WORKING FRIENDSHIPS: WHAT ARE THE PROS AND CONS?

I saw The Avengers this week – brilliant, by the way, but nothing less ever comes from the great mind of Joss Whedon – and it got me to thinking about how people work together.  What are the advantages and disadvantages to workplace friendships?  Individually, each Avenger is effective in his or her own right.  Brought together under the assumption that being told you’re a team makes you a team, the results were disastrous.  It was only when casual friendships began to develop that this assembly of superheroes became a team – became The Avengers.

One of the questions commonly asked in surveys by the Gallup Organization is whether the individual queried has a best friend at work.  Gallup has determined that individuals who do have friends at work are more satisfied with their jobs.  And what do employers have to gain from satisfied employees?  How about these things, for openers:

  • Higher productivity: despite the fact that friendships increase the amount of socializing that takes place at work, productivity increases for a variety of reasons, including the support system created by friendship that can get employees through stressful situations;
  • Less turnover: working with those you consider to be your friends makes it less likely that you would ever wish to leave your job; and
  • Improved communication: this is the upside of socializing.  It creates a team atmosphere which enhances the ability to make decisions and manage conflict within the group.

There are, however, potential downsides to friendships at work.  For one thing, the supervisor/subordinate friendship may lead to feelings of unfair treatment by other workers or inaccurate performance assessments, which can, in turn, lead to claims of discrimination, retaliation, and wrongful discharge.  Friendships at work also may result in the failure to report bad behavior.  In a claim of sexual harassment, for instance, the employer needs these reports to effect prompt, remedial action.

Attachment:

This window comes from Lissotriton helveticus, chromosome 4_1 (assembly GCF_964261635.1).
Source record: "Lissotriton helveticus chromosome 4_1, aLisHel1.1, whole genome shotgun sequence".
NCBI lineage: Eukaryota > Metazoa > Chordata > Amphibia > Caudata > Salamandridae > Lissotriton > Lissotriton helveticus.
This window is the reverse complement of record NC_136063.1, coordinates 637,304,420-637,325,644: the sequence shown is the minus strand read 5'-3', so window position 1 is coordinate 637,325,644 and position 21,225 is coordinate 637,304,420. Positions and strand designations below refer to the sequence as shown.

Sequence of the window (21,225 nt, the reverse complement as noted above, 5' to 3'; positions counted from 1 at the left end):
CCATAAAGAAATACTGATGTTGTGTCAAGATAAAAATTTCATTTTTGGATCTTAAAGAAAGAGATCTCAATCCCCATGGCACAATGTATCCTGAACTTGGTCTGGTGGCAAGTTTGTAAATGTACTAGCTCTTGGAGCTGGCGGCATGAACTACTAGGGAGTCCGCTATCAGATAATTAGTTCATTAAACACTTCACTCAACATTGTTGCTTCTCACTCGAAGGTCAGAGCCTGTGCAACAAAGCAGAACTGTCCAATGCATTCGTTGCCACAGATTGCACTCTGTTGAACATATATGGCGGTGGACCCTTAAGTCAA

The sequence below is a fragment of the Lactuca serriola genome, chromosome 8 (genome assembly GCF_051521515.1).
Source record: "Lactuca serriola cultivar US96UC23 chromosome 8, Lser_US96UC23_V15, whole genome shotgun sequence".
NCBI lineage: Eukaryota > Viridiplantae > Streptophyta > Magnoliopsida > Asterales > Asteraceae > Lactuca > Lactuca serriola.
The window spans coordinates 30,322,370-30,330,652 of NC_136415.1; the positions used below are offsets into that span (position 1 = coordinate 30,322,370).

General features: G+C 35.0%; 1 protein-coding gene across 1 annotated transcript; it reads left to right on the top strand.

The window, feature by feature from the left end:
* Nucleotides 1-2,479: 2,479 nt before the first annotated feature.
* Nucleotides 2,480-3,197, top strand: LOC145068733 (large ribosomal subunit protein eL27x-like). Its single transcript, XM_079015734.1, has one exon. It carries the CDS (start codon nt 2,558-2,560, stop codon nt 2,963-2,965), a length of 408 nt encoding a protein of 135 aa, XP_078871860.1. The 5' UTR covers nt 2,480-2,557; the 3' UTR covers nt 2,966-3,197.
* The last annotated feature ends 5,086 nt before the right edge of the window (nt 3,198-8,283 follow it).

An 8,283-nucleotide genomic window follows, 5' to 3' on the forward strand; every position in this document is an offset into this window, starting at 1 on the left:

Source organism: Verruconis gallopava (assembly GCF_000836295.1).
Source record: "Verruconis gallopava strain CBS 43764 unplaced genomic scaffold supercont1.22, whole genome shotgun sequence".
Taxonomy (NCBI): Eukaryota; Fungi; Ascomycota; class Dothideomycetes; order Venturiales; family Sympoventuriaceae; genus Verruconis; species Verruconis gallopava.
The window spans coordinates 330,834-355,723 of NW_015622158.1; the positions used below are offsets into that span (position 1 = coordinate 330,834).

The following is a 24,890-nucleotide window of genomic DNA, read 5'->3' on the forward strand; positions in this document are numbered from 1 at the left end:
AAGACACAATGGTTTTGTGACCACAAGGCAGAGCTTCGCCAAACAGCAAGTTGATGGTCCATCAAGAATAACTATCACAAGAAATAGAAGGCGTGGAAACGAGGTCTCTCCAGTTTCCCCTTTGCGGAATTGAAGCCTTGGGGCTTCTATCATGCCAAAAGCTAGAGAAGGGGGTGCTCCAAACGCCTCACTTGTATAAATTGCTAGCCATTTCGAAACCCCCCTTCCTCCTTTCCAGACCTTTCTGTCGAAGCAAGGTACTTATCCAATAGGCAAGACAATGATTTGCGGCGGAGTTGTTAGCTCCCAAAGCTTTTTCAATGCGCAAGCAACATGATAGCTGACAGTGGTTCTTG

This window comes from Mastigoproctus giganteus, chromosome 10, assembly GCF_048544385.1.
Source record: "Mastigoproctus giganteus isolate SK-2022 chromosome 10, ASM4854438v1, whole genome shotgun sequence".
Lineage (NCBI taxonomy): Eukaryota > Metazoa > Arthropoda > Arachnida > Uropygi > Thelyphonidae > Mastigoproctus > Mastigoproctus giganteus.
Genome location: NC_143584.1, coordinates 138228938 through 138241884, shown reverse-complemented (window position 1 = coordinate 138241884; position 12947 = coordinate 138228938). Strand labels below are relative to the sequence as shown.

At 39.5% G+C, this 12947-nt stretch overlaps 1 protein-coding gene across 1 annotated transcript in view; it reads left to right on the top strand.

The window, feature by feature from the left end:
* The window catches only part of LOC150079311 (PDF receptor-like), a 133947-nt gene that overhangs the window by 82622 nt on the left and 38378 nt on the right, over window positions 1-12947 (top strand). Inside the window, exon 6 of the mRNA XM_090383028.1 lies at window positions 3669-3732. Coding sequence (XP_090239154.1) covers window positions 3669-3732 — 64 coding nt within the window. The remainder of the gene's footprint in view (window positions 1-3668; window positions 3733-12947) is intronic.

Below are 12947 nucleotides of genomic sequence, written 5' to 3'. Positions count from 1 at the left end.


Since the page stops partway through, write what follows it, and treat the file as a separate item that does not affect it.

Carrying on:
The pitfalls don’t stop there.  The promotion of one friend over another is another potential downside, and that certainly can lead to bad feelings which may disrupt the workplace.  Further, the sharing of more intimate personal information that arises out of friendship may lead to problems for employers – like being charged with knowledge of a disability in a lawsuit when the knowledge did not reside with the decision-makers in a matter of discipline or discharge.

When the Avengers finally come together as a team, it’s through casual friendship.  The strengths of each member of the team combined to become greater as a whole.  Decision-making became more efficient as a result of the friendships developed.  Gotta love synergy!  Think about it.  If there wasn’t that connection, there’s no way a trouble-maker like Iron Man would ever take orders from a boy scout like Captain America.  And as for conflict management, I commend the efficiency of the Hulk’s style.  I don’t recommend the exact method, mind you, but you can’t argue with his results!

I suspect every employer is different with regard to the balancing of workplace friendships.  At my firm, workplace friendship is encouraged in ways that you may be able to adapt to your own environment.  We have office newsletters in which we share the goings-on of both our various offices and our many local communities.  We have strictly social gatherings, as well as work-related functions.  Within our teams, communication is a river that flows constantly via emails, teleconferences, and in-person meetings.  In other words, building teams is a priority here, and it works for us.  In that way, we’re kinda like the Avengers ourselves.  Only less dysfunctional.

Vanessa Towarnicky's primary focus is in the area of labor and employment law. She has been involved in representing clients in various employment cases, including sexual harassment; deliberate intent; age, race, and disability discrimination; wrongful discharge; and various other employment-related torts. She is admitted to various state and federal courts as well as the Third Circuit Court of Appeals and Fourth Circuit Court of Appeals.
 
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